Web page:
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Senate nears temporary truce in debt-ceiling standoff

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MCCONNELL: "'It's up to Mitch McConnell.'"

Top Senate Republican Mitch McConnell said on Wednesday that his party would allow Democrats to pass an emergency extension of the debt ceiling, potentially heading off a historic U.S. default and possibly ending a months-long, partisan blame game...

MCCONNELL: "Don't play Russian roulette..."

BIDEN: "Stop playing Russian roulette..."

... at least for now.

In a statement, McConnell said his offer would let Democrats use normal procedures to pass an emergency debt limit extension, but only into December of this year.

Senate Democrats responded by saying McConnell had lost his battle to push a debt ceiling increase through reconciliation, the complicated process he had been calling for, and that they might accept the Republicans' proposal of a temporary increase to the debt limit.

But the White House was still wary of McConnell's offer. Biden spokeswoman Jen Psaki:

PSAKI: "There's been no formal offer made. A press release is not a formal offer. And, regardless, even the scant details that have been reported present more complicated, more difficult options than the one that is quite obvious in the President's view, and it's in front of the faces of every member up on the Hill. We could get this done today. We don't need to kick the can, we don't need to go through a cumbersome process that every day brings additional risks."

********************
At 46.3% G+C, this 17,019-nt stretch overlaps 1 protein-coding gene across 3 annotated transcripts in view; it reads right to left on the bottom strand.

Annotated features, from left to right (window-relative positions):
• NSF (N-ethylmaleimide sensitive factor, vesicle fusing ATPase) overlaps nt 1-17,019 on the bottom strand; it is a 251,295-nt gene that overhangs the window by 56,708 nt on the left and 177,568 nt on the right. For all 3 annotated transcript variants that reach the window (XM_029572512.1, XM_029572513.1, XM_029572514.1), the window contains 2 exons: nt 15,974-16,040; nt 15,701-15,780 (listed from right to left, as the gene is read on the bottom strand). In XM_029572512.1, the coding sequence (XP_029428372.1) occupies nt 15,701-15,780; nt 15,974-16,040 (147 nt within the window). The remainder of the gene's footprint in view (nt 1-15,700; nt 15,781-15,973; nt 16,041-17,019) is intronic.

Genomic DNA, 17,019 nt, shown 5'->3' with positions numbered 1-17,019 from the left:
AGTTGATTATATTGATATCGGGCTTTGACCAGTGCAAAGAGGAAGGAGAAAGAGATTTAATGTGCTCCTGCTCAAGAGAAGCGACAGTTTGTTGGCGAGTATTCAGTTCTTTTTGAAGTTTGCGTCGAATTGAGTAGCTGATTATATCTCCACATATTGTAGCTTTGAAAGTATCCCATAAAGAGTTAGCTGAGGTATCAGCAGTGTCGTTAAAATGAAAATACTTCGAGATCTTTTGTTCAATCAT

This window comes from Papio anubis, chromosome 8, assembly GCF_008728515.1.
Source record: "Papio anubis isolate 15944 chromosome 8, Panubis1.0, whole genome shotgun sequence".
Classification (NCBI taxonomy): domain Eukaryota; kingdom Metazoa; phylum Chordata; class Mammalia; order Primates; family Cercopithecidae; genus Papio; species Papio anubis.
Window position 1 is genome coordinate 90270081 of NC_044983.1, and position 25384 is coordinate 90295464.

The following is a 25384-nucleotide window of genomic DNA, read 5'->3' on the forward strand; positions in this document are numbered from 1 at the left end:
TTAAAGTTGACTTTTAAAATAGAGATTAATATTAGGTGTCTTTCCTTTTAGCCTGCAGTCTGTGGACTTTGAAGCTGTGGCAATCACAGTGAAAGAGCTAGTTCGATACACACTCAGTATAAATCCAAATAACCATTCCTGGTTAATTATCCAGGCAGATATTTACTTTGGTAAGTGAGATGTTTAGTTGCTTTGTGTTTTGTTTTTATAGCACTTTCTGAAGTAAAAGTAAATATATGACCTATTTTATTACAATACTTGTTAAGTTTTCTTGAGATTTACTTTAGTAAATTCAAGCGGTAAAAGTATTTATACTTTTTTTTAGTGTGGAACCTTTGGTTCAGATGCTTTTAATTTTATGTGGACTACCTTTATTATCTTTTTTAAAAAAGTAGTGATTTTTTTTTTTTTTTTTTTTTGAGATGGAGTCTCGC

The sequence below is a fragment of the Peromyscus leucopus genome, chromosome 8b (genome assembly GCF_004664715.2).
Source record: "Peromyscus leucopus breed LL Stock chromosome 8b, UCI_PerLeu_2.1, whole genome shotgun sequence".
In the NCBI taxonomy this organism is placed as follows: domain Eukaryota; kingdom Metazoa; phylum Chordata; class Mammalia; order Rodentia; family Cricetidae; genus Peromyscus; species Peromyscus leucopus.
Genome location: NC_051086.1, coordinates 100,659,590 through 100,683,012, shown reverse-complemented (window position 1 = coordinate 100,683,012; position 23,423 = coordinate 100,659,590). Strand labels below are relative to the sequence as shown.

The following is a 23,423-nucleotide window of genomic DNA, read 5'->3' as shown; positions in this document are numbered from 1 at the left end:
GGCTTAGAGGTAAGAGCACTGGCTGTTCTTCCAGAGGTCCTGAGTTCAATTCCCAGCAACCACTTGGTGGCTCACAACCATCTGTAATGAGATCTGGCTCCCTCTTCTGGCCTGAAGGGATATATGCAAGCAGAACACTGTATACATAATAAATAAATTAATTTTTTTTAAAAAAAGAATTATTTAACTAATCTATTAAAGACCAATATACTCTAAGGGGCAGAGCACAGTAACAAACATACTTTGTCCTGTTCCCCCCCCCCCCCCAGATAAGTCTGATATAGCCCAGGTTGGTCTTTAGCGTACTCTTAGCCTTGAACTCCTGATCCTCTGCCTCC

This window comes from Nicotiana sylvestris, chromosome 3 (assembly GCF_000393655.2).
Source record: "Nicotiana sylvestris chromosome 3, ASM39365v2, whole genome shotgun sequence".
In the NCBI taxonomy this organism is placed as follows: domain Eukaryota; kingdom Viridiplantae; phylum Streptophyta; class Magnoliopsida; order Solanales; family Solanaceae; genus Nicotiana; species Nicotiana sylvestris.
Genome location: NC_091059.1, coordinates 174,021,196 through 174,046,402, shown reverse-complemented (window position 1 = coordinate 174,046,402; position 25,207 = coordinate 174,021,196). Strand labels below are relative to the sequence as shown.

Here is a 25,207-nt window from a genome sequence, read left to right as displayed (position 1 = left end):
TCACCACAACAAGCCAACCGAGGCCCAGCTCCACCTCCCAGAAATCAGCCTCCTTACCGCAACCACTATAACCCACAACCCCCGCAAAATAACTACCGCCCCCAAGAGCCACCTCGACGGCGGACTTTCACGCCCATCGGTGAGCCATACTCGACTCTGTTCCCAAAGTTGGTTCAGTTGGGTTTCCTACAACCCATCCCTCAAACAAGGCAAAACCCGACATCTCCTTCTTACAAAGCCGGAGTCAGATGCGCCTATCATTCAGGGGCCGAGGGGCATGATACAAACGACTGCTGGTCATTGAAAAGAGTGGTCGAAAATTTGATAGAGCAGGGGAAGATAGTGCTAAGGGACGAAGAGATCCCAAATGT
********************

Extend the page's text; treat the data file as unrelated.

Without congressional action to raise the debt limit, the Treasury Department said it will run out of ways to meet all its obligations by Oct. 18.

Earlier on Wednesday, Treasury Secretary Janet Yellen reiterated that warning during a meeting with Biden and U.S. business leaders, including JPMorgan CEO Jamie Dimon, who said if Congress failed to do anything it would lead to global catastrophe.

DIMON: "...could go anywhere from a recession to a complete catastrophe for the global economy, and I don't know why anyone would take a chance like that."

Democrats would have to address the issue again in December if the deal with McConnell goes ahead. That could still complicate their efforts to pass two massive spending bills that make up much of Biden's domestic agenda.

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